Mitochondria are the tiny cellular energy factories, fuelled by fats and sugars, which produce the ATP that powers most life on our planet. And when animals' metabolic demands increase, their mitochondrial levels rise to satisfy their increasing ATP demands. Chris Moyes, from Queen's University,Canada, explains that the key molecular components that control mitochondrial levels in mammals are well understood, but how mitochondrial proliferation is regulated in lower vertebrates was less clear. According to Moyes, the PPAR gamma coactivator (PGC-1) family of proteins are the `master regulators' of mitochondrial synthesis in mammals. They work in conjunction with other transcription factors, such as NRF-1 to control mitochondrial gene expression,and PPAR to regulate the mitochondrion's fuel choice. Teaming up with Christophe LeMoine and Christine Genge, Moyes decided to find out whether PGC-1α and PGC1-β are also key players in the metabolic remodelling of a more `comparative' model; the goldfish(p. 1448). According to Moyes, fish respond to cold in the same way that animals respond to endurance training; their mitochondrial levels rise. So if he wanted to identify key cellular factors involved in mitochondrial proliferation during metabolic remodelling, all he'd have to do was maintain fish at different temperatures for several weeks as they adjusted their mitochondrial levels,and track the expression of remodelling related genes to identify the key transcriptional regulator. The goldfish was the obvious candidate, surviving temperatures that other model species can't tolerate.
Having kept the fish at 4, 20 and 35°C for 3 weeks, the team collected heart, muscle and liver samples and measured the mRNA levels of PGC-1α,PGC-1β, and the PPAR and NRF-1 transcription factors; key factors known to be involved in mammalian mitochondrial synthesis. LeMoine and Genge also measured the mRNA and enzyme activity levels of three major mitochondrial metabolic proteins (citrate synthase and two cytochrome oxidase subunits I and IV), to see if they correlated with PGC-1 expression levels.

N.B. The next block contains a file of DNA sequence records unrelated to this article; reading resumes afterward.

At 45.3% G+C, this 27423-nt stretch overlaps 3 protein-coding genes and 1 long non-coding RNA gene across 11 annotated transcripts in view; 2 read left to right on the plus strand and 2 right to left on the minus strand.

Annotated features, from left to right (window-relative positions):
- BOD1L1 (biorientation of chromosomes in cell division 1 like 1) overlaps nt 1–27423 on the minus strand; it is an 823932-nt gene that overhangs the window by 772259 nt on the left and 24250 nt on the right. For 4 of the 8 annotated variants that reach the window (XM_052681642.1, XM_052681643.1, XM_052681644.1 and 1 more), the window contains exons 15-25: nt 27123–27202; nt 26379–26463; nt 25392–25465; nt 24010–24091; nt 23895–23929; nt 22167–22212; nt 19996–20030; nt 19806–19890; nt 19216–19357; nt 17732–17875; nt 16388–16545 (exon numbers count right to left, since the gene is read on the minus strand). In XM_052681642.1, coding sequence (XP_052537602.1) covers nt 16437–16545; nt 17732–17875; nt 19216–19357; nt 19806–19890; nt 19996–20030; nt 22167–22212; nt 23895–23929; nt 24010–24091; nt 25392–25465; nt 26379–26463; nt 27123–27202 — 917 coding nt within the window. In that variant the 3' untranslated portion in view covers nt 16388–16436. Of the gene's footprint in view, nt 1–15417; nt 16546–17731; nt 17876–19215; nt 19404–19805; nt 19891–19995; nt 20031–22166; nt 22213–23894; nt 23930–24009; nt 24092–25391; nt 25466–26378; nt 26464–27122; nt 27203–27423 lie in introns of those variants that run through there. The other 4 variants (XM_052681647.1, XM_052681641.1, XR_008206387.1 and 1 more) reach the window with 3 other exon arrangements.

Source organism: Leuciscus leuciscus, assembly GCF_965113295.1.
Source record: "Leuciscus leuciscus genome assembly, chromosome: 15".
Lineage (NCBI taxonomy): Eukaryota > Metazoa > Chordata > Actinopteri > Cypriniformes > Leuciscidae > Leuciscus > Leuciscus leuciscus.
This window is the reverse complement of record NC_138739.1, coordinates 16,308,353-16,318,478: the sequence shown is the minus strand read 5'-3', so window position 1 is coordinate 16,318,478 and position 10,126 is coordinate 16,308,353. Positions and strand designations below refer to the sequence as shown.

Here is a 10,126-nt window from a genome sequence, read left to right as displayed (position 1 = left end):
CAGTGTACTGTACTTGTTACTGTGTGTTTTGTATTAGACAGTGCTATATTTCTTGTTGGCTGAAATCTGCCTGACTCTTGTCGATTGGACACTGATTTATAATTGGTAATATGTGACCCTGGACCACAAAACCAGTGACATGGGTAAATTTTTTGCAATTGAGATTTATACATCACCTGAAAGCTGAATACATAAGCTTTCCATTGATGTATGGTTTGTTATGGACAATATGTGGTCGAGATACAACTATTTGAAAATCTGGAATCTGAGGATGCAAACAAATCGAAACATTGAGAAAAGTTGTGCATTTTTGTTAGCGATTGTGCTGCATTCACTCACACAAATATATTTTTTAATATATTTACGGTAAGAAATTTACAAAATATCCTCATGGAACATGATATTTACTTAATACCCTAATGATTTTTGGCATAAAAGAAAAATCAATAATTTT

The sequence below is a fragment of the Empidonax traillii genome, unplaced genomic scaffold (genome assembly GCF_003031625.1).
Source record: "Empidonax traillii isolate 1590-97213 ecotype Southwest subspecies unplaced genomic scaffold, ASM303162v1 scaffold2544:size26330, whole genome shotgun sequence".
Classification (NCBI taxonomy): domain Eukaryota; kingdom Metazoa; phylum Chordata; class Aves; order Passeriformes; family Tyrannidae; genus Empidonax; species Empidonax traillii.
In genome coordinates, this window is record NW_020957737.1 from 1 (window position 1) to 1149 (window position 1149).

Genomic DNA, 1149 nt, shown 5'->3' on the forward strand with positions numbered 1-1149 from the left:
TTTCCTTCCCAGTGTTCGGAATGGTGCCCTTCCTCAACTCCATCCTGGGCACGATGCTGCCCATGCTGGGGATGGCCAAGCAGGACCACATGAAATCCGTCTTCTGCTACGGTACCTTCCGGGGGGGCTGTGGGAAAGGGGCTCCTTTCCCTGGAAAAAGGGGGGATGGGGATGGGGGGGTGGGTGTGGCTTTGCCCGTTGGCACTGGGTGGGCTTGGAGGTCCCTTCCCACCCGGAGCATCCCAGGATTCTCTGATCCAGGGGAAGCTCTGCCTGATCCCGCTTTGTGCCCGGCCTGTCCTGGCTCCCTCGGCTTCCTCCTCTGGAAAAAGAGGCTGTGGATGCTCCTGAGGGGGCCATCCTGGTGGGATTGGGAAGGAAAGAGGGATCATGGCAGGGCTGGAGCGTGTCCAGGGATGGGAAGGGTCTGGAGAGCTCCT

But the team was in for a surprise. PGC-1α levels did not rise as mitochondrial gene expression increased in response to the cold; they plummeted. And when the team compared both PGC-1 transcript levels with the expression of mitochondrial genes and NRF-1 they found that PGC-1β was the protein regulating mitochondrial synthesis. So PGC-1β, and not PGC-1α, is the master regulator of mitochondrial synthesis in goldfish.
Knowing that animals also remodel mitochondria depending on which fuel they consume, the team fed fish on high fat, low fat and restricted diets to see how PGC1 regulated mitochondrial gene expression. This time PGC1α levels rose in line with the PPAR transcription factor, which regulates fat metabolism, suggesting that PGC1α has a role in setting the mitochondria's fuel preference.
So, unlike mammals, where metabolic remodelling is controlled by the PGC-1α master regulator, fish have opted for a division of labour scheme, with individual PGC-1 proteins responsible for different aspects of the remodelling response to altered metabolic demands.